The Great Bond Bear Why the world's best bond investor isn't even bullish on his own fund, and what you should do about it
(MONEY Magazine) – With $75 billion in assets, Pimco Total Return ranks as the world's largest bond fund and is a staple of 401(k) plans. So it was news when manager Bill Gross told the New York Times in January that he had yanked some of his own money out of the fund. Why? Gross expects bond prices to drop as investors--looking at spikes in the deficit and government spending--bet on a return of inflation and high interest rates. In other words, Gross does not see much opportunity to make money in his own fund.
Gross has a superb track record. So shareholders in Pimco Total Return and, for that matter, investors in any other bond fund, have to be asking themselves, should I follow Bill to the exits? We think the answer is yes--but only with some of your money. Gross' bear call is a reason to fine-tune your portfolio, not overhaul it.
First let's take a closer look at what Gross is actually doing with his money. A Pimco spokesman was quick to stress that Gross isn't bailing out of Pimco Total Return altogether. He still owns shares. But he has been shifting his "personal tactical money" into a variety of investments poised to do well in the event of an inflation scare: commodities, foreign bonds and real estate, as well as leveraged closed-end muni funds. (For more on inflation hedges, see Michael Sivy's column on page 57.) A relatively plain-vanilla fund like Pimco Total Return, which is designed to be the core fixed-income holding for most of its investors, can't venture far into such alternative investments.
That doesn't mean Gross has left his shareholders twisting in the wind. He's made the Total Return fund considerably more conservative, notes Morningstar fund analyst Eric Jacobson. Last year, Gross shifted about 40% of the fund's assets into short-maturity bonds. These hold up better than intermediate or long-term debt when rates rise. He has also stashed 9% of assets in inflation-protected Treasuries, or TIPS, which pay out more income as inflation rises. Despite these conservative strategies, Gross led Pimco Total Return to a healthy 5.1% return in 2003. Bottom line: Even if all of Gross' direst predictions come true, Pimco Total Return isn't likely to lose a lot. So there's no need to panic.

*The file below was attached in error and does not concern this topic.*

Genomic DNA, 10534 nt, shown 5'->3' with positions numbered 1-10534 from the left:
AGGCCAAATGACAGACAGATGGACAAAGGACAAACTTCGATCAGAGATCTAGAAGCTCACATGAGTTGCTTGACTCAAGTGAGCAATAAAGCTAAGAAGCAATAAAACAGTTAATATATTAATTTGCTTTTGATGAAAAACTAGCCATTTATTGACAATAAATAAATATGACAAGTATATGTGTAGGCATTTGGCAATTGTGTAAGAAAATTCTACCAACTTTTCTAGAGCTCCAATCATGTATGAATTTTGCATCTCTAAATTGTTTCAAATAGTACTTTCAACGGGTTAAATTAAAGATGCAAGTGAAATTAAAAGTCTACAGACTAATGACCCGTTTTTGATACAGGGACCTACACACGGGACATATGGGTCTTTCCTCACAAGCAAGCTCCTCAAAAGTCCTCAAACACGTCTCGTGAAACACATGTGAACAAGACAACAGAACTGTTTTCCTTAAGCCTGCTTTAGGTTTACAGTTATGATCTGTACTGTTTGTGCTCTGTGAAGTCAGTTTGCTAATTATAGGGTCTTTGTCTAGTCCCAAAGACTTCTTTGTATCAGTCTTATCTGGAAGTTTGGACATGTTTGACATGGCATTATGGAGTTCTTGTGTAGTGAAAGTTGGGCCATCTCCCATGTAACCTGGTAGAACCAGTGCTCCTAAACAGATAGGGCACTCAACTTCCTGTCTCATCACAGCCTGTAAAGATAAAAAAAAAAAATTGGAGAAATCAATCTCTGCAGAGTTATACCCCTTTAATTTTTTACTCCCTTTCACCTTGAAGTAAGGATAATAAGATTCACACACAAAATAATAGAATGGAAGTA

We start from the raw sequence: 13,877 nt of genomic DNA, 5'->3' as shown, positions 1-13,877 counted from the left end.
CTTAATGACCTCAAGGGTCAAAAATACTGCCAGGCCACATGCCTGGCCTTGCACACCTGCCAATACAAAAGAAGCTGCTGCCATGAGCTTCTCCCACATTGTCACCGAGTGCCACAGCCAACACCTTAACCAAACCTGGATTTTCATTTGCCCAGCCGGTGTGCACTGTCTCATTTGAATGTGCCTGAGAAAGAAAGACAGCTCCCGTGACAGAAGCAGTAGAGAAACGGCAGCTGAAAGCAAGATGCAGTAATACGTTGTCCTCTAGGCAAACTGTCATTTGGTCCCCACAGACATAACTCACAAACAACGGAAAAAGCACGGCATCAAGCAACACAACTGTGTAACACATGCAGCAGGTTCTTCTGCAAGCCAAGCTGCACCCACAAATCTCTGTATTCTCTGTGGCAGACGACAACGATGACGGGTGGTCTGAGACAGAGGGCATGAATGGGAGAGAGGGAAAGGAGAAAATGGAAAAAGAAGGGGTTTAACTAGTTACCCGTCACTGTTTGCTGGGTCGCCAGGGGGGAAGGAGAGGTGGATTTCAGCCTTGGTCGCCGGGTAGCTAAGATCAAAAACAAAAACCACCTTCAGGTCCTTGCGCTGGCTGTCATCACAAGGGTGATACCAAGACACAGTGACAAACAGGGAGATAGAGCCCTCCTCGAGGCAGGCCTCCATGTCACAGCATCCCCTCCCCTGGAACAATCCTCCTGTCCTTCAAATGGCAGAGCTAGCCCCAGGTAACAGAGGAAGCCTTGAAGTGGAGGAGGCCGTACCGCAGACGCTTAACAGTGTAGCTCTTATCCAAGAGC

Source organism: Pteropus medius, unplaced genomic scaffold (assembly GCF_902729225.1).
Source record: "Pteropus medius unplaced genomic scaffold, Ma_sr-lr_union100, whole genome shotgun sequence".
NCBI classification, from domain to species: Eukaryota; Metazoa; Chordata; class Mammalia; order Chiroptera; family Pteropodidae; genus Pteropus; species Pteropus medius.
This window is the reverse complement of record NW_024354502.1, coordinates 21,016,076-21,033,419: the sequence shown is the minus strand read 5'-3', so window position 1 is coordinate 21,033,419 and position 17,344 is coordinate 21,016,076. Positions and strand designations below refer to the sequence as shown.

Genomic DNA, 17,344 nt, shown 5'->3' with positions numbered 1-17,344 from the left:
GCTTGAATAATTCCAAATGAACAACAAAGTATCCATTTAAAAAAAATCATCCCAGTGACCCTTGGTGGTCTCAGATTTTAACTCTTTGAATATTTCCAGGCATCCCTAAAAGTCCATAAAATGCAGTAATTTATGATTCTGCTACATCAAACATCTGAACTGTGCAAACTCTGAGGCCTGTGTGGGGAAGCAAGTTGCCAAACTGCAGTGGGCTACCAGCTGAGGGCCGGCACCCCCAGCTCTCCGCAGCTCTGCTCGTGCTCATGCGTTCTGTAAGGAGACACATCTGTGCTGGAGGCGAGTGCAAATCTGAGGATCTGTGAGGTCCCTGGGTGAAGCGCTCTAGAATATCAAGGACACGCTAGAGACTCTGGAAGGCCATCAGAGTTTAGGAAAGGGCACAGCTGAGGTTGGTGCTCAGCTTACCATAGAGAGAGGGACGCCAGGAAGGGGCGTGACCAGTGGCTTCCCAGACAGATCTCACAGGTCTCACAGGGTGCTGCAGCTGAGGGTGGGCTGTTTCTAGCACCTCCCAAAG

But don't just sit there. You may as well avoid losses, even slim ones, where you can. And Gross' revelations also point to some new opportunities. Bond fund investors--in Pimco or not--should consider these moves:
CUT BACK ON BONDS Many investors have seen their bond fund allocations climb over the past few years, simply because bonds have outperformed stocks. Others, burned by the stock market, have sought shelter in bonds. It's time to regroup. "Bonds are no longer a safe haven, and stocks are likely to deliver better returns in an improving economy," says Andrew Clark, senior research analyst at Lipper. So trim your bond holdings to restore your original allocation; you might even move an additional 10% of your bond stake into stocks, depending on your tolerance for risk and need for income.
GO SHORTER--BUT DON'T OVERDO IT "It makes sense to shift some of your bond assets to short-term bond funds or even money-market funds," advises Bob Auwaerter, Vanguard's head of fixed income. "Especially if it's money you might need in the shorter term." For your long-term money, however, keep a position in an intermediate-term fund like Gross'. As rates rise, your reinvested dividends gradually buy higher-yielding bonds. Over the long term, studies show, by reinvesting at higher rates you end up with a better total return than you would have received if rates stayed flat.
TAKE TIPS Like the name says, inflation-protected bonds offer shelter from rising prices. Put 10% of your bond allocation in TIPS, preferably in a 401(k) or IRA. If you own Total Return, Gross has done it for you. If not, look at Vanguard Inflation-Protected Securities (800-851-4999) or Fidelity Inflation-Protected Bond (800-343-3548).
VENTURE ABROAD Foreign bonds have been delivering higher yields than U.S. debt. And the falling dollar has boosted the returns of non-dollar-denominated issues. So in addition to a core fund like Total Return, consider holding 10% of your bond stake in a foreign fund such as American Century International Bond (800-345-2021).
HOLD HARD ASSETS In general, investors should keep 10% of their overall portfolio in a real estate or REIT fund, such as Cohen & Steers Realty (800-437-9912) or Third Avenue Real Estate Value (800-443-1021). These funds hedge against inflation and perform out of sync with stocks, adding to diversification. If you don't already own one, it's a good time to buy. You might also put 5% of your equity stake in a commodities fund. Our top choice is T. Rowe Price New Era (800-638-5660), which invests in everything from oil producers to gold miners. --PENELOPE WANG